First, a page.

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Increase Reserve Bank powers to collect foreign insurer information, NZ Law Society says

04 July 2017

The Reserve Bank should have the power - and where appropriate, should exercise that power - to collect information about all insurance written in New Zealand, including insurance provided by foreign insurers.

This is submitted by the New Zealand Law Society in its comments to the Reserve Bank on the bank's Issues Paper: Review of the Insurance (Prudential Supervision) Act 2010.

The Law Society says the provisions in the Act are not fit for purpose because they do not provide for new forms of insurance enabled by technology which is not limited by geographical boundaries.

It says not all foreign insurers that provide insurance coverage in New Zealand are required to be licensed. The Reserve Bank considers each foreign insurer on a case by case basis, taking into consideration whether they have a place of business, staff or infrastructure in New Zealand and whether they market insurance directly to New Zealand customers.

An International Monetary Fund report released since the Reserve Bank's Issues Paper has highlighted that there is no data on the number of overseas insurers offering insurance contracts in New Zealand without a licence.

"The insurance prudential regulator needs to have sufficient detail of the insurance business written in New Zealand in order to be able to appropriately supervise insurers," the Law Society says in its recommendation that the Reserve Bank be given the power to collect information on all insurance written in New Zealand.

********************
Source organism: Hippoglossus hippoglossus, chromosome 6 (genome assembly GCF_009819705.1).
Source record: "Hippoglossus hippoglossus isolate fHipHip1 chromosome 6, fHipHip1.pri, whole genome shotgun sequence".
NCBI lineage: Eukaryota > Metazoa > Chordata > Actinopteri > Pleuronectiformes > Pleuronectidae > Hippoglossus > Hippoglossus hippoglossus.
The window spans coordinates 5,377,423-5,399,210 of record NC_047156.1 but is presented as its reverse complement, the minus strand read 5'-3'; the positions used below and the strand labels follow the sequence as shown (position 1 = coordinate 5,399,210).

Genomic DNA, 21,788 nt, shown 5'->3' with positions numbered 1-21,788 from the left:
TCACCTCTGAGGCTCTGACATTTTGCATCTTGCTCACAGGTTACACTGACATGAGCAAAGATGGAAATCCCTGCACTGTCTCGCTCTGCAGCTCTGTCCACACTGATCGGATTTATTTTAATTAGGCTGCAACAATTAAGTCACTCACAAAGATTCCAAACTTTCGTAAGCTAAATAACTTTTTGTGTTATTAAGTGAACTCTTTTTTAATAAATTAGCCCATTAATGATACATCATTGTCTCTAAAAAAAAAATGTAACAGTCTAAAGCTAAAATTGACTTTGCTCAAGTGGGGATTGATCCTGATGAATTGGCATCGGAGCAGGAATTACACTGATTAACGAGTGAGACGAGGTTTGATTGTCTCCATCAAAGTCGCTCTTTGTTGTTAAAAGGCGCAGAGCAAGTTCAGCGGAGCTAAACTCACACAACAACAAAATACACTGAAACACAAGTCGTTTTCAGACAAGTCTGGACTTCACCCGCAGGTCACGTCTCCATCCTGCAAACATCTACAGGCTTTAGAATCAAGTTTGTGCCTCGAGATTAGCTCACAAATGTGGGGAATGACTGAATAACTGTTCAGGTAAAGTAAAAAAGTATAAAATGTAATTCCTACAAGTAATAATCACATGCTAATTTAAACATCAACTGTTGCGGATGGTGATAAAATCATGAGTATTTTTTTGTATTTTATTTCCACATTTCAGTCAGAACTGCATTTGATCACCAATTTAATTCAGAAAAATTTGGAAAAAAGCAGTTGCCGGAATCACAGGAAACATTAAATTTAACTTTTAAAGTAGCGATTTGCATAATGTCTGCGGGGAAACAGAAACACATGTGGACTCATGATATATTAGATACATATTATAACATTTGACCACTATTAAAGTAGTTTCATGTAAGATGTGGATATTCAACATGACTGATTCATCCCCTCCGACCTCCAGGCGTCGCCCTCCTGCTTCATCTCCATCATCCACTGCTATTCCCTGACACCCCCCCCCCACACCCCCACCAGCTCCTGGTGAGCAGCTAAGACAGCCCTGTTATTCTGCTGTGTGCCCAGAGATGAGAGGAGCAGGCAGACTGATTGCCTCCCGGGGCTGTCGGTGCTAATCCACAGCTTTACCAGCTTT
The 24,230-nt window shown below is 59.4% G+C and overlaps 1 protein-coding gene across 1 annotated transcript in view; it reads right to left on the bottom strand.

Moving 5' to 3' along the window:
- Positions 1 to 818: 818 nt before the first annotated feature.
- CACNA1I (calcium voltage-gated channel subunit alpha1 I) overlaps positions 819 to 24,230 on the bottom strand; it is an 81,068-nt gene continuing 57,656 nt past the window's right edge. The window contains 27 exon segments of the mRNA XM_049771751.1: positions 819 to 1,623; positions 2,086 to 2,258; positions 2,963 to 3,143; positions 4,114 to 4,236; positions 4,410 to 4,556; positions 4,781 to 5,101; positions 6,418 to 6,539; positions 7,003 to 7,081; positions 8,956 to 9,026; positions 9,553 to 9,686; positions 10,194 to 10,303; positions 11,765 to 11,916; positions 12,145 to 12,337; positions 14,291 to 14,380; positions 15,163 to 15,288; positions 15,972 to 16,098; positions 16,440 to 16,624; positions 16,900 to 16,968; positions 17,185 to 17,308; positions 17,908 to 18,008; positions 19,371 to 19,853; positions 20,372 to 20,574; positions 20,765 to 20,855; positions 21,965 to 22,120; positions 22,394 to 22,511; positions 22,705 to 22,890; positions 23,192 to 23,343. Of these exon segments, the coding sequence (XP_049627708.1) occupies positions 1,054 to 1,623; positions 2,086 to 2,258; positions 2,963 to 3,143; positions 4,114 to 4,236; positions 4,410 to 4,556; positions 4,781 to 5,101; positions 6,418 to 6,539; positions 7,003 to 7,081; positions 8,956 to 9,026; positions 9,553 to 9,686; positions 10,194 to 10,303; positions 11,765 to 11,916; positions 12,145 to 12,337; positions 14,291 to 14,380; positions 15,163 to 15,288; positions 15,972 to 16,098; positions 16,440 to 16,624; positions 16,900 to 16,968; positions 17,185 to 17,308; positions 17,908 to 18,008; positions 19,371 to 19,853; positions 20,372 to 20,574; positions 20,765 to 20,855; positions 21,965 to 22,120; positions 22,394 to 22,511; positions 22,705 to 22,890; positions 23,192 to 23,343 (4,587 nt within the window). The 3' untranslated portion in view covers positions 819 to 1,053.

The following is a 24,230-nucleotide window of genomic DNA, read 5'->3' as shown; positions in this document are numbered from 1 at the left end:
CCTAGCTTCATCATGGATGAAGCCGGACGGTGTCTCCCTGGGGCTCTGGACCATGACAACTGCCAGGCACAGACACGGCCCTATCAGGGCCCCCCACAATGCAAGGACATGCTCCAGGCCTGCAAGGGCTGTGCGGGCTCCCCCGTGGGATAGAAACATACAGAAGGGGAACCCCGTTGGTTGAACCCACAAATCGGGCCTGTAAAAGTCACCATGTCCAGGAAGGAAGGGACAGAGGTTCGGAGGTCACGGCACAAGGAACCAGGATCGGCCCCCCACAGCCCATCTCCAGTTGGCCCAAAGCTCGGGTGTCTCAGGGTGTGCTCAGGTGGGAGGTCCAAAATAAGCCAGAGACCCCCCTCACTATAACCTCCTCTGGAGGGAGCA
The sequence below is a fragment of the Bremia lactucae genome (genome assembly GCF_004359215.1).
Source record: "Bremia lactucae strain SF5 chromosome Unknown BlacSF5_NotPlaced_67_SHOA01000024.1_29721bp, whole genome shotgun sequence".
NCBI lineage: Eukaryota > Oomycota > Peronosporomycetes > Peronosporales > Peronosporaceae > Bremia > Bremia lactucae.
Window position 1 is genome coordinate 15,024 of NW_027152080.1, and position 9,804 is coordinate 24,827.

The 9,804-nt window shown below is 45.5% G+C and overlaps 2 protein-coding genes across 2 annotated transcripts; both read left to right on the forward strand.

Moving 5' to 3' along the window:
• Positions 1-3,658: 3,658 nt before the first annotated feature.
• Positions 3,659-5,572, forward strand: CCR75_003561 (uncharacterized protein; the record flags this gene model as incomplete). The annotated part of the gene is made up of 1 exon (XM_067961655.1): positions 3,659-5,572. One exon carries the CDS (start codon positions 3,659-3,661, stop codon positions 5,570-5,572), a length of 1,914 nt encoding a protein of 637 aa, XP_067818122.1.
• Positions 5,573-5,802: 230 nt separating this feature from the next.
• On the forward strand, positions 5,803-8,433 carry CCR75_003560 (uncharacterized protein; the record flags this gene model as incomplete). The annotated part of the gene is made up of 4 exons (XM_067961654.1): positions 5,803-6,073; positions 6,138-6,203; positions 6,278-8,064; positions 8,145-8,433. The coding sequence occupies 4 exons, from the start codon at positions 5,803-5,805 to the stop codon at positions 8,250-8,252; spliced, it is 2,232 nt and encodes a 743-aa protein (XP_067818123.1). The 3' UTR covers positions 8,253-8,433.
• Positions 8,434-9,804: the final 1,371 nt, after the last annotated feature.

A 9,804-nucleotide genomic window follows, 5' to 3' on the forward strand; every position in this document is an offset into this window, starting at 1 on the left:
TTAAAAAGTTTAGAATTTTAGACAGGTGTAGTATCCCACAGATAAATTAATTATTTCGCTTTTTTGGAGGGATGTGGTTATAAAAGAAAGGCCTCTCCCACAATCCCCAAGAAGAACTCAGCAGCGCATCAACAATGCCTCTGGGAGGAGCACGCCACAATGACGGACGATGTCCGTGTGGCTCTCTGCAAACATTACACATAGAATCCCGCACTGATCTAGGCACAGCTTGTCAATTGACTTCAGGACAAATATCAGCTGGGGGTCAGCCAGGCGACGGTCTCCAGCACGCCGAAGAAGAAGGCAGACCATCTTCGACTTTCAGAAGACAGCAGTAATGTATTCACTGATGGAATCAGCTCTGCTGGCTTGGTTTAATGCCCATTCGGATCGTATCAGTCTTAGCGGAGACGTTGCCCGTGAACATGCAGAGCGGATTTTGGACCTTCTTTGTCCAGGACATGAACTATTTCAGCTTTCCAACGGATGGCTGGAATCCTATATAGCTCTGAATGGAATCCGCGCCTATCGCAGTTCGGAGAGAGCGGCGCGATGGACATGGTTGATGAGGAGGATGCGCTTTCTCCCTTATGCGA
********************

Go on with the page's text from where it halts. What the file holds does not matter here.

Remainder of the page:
The Law Society says it does not consider it necessary to apply all aspects of the regime in the Act to all insurers providing insurance coverage in New Zealand.

"To do so may have a damaging impact on the availability of reinsurance cover or the participation of foreign insurers in the New Zealand insurance market more generally," it says.

"The Law Society recommends that the Reserve Bank be provided with more flexible exemption powers to permit appropriate oversight without inhibiting participation in the New Zealand insurance market."

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Last updated on the 4th July 2017